Antonio Cifra

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Portrait of Antonio Cifra on the title page of the Sacrae Cantiones, Roma, 1638

Antonio Cifra (1584? – 2 October 1629 in Loreto) was an Italian composer of the Roman School of the Renaissance and early Baroque eras. He was one of the significant transitional figures between the Renaissance and Baroque styles, and produced music in both idioms.

Life and works[edit]

Son of Costanzo and Claudia, Antonio Cifra was born perhaps in Bassiano (near Terracina).[1] He studied with Giovanni Bernardino Nanino from 27 June 1594 at San Luigi dei Francesi in Rome and then, from 18 January 1597, he was boy soprano of the Cappella Giulia at St Peter. From 1605 to 1607 he was maestro at the Roman Seminary, and from 1608 to 1609 he held the same position at the German College in Rome. In 1609 he was hired as maestro di cappella at Santa Casa in Loreto, where he remained the rest of his life. Cultural connections between Loreto and Rome were close (since Loreto was a pilgrimage destination), and he maintained contact with the composers in Rome during this period. Near the end of his life he took part in several large musical events in Rome, including a large Vespers at St. Peter's for which he batteva (beat time) for [2] one of the choirs.

Cifra was a prolific composer, with 45 separate publications to his credit: they included psalms, motets, litanies, Scherzi sacri, masses, polychoral motets, and sacred songs, as well as secular music including madrigals in both the Renaissance a cappella and Baroque concertato forms.

Stylistically, Cifra's music varies between masses in the Palestrina style, with much use of homophony (as desired by the Counter-Reformation Council of Trent, which had required that polyphonic elaboration be minimized so as to allow for clear expression of the text), and more progressive works in the Venetian style. He also used the technique of monody, as pioneered in northern Italy, for some of his solo madrigals. Some of his concertato madrigals are like small cantatas, and can be seen as foreshadowing this development, which began around the time he died.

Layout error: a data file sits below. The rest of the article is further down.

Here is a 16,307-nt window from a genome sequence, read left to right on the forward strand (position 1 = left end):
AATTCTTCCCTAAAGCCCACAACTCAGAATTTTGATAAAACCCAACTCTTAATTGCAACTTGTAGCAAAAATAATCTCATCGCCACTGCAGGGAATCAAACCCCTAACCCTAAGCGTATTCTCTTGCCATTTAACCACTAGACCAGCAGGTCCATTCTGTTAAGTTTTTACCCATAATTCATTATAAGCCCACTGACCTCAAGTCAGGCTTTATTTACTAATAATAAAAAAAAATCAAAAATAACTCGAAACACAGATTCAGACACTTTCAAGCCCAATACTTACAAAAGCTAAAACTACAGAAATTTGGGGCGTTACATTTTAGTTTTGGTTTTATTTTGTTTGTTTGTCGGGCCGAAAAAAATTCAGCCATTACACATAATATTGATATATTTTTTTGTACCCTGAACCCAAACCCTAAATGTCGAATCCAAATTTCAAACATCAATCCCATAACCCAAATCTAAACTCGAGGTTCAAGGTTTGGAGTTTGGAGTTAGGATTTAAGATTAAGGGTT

Cifra was also one of the very few composers to be influenced by the extreme chromaticism of Carlo Gesualdo. While Cifra did not adopt the technique for many works, or for long, he did publish one book of madrigals which appear to be deliberate copies of Gesualdo's style (the Madrigali concertati libro quinto, 1621). For these madrigals he used 18 of Gesualdo's own texts.

References[edit]

  1. ^ His uncle Alessandro, who was a priest and a singer, came from «Bastiano, Terracine d[iocesis]». When the father of Antonio died (before 1594), Alessandro took care of his young nephew; see Alberto Cametti, La scuola dei «pueri cantus» di S. Luigi dei francesi in Roma e i suoi principali allievi (1591-1623): Gregorio, Domenico e Bartolomeo Allegri, Antonio Cifra, Orazio Benevoli, Torino, Fratelli Bocca, 1915, p. 621.
  2. ^ It is difficult to give a proper significance to the word battere (to beat time); the maestro was especially a composer and it would be reductive to qualify him as a modern Director.

Sources[edit]

  • Articles "Antonio Cifra", "Carlo Gesualdo" in The New Grove Dictionary of Music and Musicians, ed. Stanley Sadie. 20 vol. London, Macmillan Publishers Ltd., 1980. ISBN 1-56159-174-2

Bibliography[edit]

  • Alberto Cametti, La scuola dei «pueri cantus» di S. Luigi dei francesi in Roma e i suoi principali allievi (1591-1623): Gregorio, Domenico e Bartolomeo Allegri, Antonio Cifra, Orazio Benevoli, Torino, Fratelli Bocca, 1915
  • Jerome Roche/R, Antonio Cifra in New Grove Dictionary

External links[edit]